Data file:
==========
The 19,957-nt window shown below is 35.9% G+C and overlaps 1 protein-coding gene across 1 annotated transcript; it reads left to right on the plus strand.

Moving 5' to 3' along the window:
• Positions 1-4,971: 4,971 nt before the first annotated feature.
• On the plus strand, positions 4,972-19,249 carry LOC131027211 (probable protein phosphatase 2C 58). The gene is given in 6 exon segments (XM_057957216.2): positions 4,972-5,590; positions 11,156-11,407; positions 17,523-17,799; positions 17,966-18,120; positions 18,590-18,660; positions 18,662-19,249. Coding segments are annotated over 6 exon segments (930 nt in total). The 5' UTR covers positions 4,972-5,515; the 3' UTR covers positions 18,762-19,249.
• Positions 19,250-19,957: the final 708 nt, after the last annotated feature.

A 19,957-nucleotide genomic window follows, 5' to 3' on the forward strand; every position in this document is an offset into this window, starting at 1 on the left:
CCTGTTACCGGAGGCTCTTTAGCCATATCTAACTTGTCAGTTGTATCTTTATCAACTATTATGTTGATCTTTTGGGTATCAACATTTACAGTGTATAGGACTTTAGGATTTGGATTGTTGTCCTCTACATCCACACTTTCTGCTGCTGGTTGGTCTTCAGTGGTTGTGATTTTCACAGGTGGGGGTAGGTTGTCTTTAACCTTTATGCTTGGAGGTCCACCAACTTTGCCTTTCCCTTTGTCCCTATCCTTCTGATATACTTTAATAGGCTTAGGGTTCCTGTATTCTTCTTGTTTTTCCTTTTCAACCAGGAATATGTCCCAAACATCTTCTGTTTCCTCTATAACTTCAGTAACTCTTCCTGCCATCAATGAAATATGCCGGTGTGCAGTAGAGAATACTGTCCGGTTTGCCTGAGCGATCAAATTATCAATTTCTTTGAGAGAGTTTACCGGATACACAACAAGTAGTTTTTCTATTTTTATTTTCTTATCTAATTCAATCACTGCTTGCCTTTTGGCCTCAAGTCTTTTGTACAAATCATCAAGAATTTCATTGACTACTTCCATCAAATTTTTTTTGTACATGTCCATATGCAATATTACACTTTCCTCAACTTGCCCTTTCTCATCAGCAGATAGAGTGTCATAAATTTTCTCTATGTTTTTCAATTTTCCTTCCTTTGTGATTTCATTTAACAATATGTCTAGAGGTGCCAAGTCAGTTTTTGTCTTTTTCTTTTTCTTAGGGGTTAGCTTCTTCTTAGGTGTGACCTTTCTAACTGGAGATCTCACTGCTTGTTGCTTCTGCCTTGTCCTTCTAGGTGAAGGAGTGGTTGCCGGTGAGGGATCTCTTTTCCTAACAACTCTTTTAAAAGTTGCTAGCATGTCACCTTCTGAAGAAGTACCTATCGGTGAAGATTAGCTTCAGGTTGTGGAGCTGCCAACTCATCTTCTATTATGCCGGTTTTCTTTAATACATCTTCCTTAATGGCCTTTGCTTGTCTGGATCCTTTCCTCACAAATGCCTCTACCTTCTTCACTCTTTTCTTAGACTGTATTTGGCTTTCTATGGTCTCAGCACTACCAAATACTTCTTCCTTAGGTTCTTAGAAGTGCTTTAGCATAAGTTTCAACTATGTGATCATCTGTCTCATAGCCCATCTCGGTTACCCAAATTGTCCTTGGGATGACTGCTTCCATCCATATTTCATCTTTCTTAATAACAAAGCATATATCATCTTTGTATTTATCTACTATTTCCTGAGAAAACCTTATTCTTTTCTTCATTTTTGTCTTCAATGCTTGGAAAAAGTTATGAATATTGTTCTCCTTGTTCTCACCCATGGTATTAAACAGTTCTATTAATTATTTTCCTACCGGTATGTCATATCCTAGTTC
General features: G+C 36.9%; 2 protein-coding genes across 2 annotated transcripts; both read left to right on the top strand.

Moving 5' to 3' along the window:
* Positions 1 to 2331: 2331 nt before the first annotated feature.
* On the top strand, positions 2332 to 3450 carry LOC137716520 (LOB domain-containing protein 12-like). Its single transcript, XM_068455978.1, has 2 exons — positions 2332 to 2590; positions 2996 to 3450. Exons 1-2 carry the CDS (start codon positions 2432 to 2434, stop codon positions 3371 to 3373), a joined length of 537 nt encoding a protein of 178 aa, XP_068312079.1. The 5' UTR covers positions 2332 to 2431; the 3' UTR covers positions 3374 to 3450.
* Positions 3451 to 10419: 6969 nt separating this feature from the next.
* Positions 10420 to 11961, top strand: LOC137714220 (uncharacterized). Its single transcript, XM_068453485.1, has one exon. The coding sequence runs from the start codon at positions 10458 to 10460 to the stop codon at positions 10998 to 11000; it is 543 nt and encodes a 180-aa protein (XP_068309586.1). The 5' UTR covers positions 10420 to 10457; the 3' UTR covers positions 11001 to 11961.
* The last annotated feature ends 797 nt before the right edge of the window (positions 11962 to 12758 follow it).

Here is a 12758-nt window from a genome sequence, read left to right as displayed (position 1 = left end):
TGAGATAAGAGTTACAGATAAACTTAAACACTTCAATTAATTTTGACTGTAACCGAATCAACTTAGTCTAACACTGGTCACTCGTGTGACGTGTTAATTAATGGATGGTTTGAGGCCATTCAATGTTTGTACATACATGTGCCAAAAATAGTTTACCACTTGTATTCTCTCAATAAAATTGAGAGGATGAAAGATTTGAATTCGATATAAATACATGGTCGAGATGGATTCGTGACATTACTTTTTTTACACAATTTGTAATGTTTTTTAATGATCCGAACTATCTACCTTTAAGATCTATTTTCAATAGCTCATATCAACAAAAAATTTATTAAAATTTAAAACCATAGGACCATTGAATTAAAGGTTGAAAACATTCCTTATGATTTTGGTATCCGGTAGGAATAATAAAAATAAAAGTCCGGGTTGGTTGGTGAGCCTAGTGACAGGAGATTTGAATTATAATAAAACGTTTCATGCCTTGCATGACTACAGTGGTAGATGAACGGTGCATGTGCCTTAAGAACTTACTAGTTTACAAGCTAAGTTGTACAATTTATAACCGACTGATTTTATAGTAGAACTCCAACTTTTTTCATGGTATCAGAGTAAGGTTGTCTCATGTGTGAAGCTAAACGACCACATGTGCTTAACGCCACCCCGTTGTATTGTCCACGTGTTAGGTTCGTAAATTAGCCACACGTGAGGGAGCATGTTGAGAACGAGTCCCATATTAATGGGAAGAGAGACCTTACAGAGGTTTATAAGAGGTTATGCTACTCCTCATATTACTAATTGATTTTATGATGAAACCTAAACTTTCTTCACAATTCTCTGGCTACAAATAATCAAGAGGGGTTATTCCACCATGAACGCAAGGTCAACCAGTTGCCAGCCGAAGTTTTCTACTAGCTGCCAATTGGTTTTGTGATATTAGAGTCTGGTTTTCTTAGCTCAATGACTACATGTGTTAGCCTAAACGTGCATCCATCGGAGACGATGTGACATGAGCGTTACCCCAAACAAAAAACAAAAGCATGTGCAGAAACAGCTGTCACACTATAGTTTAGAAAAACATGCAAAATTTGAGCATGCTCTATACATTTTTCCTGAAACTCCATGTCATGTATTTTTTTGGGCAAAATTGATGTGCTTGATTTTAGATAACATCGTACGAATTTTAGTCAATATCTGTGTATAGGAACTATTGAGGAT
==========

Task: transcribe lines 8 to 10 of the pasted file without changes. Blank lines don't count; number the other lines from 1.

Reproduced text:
General features: G+C 36.9%; 2 protein-coding genes across 2 annotated transcripts; both read left to right on the top strand.

Moving 5' to 3' along the window:
* Positions 1 to 2331: 2331 nt before the first annotated feature.